Every year The St Bride Foundation holds a lecture in memory of Justin Howes, a great typographer and historian who was instrumental in supporting the St Bride Printing Library. He re-established the firm of HW Caslon, published books, organised exhibitions, delivered lectures and worked with the Type Museum in Stockwell, finally moving to the Plantin-Moretus Museum in Antwerp before his death in 2005, aged 41.

Previous lectures have been popular, but demand was so high for this year’s lecture that all the tickets were booked up in two hours and it had to be moved to Conway Hall to allow more people in, and still there was a waiting list. Given that Matthew Carter was giving the lecture and he would be talking about his views on type revivals, it was perhaps not so surprising so many people wanted to go. For an hour he talked through the development of some of his typefaces and his philosophy not just on revivals but on type design in general. I suspect it’s this philosophy and thinking that interested a lot of the attendees, including me, so I’ll focus more on that here.

Matthew Carter
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A short, intensive course in type design

This July, the Department of Typography & Graphic Communication at the University of Reading is offering a week-long, condensed version of the MA Typeface Design course it has been offering for the last ten years. It may only last 5 days, but it promises to give a small group of participants a chance to spend all of that time getting some insight and feedback from the core staff at Reading — Gerry Leonidas, Fiona Ross, and Gerard Unger — along with some brief sessions with a few more of us who work with the department.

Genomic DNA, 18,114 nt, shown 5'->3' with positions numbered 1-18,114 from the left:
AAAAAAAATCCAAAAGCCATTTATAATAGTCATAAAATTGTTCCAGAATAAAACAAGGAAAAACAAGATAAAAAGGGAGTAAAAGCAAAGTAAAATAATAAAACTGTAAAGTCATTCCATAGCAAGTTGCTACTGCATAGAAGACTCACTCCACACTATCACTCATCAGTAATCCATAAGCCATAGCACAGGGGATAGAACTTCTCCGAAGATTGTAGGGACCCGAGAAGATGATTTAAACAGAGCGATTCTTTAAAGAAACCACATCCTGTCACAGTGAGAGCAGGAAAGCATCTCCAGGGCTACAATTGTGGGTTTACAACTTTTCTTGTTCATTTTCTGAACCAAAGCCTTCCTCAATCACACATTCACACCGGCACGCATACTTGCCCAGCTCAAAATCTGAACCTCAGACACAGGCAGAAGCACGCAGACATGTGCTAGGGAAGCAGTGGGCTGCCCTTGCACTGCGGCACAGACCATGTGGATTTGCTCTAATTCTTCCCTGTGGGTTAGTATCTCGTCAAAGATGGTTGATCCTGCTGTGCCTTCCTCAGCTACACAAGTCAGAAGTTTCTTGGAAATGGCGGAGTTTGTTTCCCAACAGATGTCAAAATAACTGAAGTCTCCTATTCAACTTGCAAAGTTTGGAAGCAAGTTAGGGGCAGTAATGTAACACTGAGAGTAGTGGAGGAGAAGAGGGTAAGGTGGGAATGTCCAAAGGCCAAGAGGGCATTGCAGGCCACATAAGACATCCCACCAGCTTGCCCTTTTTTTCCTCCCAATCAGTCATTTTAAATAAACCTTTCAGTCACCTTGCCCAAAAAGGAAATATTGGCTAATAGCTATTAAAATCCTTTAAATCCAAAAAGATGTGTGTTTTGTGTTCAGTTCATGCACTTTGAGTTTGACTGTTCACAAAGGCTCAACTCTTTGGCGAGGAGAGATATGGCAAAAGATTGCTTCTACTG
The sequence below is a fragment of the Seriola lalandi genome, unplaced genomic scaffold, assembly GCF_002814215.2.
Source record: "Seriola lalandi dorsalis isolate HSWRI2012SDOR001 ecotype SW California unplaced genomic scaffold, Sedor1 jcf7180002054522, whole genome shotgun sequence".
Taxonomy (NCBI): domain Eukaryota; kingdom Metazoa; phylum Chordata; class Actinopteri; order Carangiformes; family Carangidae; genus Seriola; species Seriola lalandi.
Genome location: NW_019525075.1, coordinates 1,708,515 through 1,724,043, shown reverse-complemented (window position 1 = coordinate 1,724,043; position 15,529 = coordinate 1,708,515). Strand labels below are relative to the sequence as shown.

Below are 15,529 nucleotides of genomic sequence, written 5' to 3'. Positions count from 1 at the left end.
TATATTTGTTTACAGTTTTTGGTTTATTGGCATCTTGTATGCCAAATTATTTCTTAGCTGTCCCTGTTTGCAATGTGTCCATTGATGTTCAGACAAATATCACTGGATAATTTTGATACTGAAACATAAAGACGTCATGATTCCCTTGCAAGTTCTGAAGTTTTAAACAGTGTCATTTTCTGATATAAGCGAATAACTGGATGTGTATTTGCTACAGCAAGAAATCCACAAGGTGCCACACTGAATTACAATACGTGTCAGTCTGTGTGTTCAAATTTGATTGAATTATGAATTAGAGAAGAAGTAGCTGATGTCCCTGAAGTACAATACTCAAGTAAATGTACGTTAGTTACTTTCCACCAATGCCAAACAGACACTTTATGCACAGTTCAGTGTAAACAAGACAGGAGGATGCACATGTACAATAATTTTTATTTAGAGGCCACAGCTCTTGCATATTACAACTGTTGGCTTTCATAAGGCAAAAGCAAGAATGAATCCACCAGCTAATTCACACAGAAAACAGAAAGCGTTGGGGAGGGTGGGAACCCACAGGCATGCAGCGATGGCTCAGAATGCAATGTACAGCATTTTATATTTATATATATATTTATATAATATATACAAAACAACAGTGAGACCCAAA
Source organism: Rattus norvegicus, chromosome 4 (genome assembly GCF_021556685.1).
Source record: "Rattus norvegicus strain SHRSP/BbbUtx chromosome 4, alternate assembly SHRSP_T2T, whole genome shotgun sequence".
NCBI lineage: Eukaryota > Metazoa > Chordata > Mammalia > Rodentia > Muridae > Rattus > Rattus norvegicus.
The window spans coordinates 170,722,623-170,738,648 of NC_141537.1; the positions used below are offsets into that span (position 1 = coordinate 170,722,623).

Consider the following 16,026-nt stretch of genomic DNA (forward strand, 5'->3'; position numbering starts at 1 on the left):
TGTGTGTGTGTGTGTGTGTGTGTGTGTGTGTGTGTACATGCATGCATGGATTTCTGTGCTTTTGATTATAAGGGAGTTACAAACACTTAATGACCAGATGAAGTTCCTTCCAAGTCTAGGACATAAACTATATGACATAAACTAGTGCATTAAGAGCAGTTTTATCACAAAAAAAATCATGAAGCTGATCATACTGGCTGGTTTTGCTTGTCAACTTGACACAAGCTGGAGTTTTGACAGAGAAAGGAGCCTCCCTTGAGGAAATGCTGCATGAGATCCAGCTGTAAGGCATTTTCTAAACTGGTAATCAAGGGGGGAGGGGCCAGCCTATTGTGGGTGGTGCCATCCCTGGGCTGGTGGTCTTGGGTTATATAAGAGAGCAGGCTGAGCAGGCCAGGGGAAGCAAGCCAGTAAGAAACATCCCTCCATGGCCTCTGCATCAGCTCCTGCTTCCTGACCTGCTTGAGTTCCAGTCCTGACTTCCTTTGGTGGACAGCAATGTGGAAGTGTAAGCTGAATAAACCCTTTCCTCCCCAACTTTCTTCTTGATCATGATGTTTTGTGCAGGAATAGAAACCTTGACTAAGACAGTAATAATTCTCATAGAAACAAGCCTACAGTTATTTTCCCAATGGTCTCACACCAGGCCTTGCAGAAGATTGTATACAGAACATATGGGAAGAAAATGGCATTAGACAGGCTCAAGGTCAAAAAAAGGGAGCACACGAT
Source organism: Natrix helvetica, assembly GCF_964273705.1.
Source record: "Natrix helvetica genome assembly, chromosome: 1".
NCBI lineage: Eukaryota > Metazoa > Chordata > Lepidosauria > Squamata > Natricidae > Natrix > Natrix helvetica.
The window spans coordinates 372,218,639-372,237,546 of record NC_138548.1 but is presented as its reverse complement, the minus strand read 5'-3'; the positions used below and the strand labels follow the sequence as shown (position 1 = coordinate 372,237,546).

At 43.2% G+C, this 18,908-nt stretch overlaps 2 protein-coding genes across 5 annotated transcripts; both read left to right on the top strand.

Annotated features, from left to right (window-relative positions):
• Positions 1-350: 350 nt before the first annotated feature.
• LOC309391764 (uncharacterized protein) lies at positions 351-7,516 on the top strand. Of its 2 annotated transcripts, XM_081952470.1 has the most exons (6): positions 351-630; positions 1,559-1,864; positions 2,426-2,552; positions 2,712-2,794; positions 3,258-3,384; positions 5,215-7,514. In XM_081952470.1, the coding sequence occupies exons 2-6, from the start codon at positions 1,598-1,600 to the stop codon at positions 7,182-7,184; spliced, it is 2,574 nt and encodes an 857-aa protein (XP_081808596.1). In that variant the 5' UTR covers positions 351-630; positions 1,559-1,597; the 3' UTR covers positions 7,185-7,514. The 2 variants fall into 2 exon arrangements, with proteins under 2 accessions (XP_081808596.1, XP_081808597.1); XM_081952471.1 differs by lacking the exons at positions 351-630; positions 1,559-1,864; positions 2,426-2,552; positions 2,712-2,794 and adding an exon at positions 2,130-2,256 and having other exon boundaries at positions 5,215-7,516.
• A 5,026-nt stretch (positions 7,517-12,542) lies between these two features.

reading uni type design. photo by dan reynolds

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In space, no one can hear you kern

I will soon announce ILT’s gargantuan give-away. There are 40 prizes, from vouchers to buy type, and books, to posters and Helvetica Moleskines. As soon as ILT hits 40,000 RSS subscribers, I’ll run the competition. Basically, I’ll do it like this: 20 prizes for the best-submitted type tips; the remaining 20 prizes will be distributed randomly to those who follow me on Twitter. If you haven’t already subscribed, then all it takes is a mere click.

Let’s get started with something free — a free font. A product of the inspired FontStruct, Sessions, by John Skelton, is a free modular display typeface that really is quite special. The specimens are particularly creative, and demonstrate how this face might be used:

sessions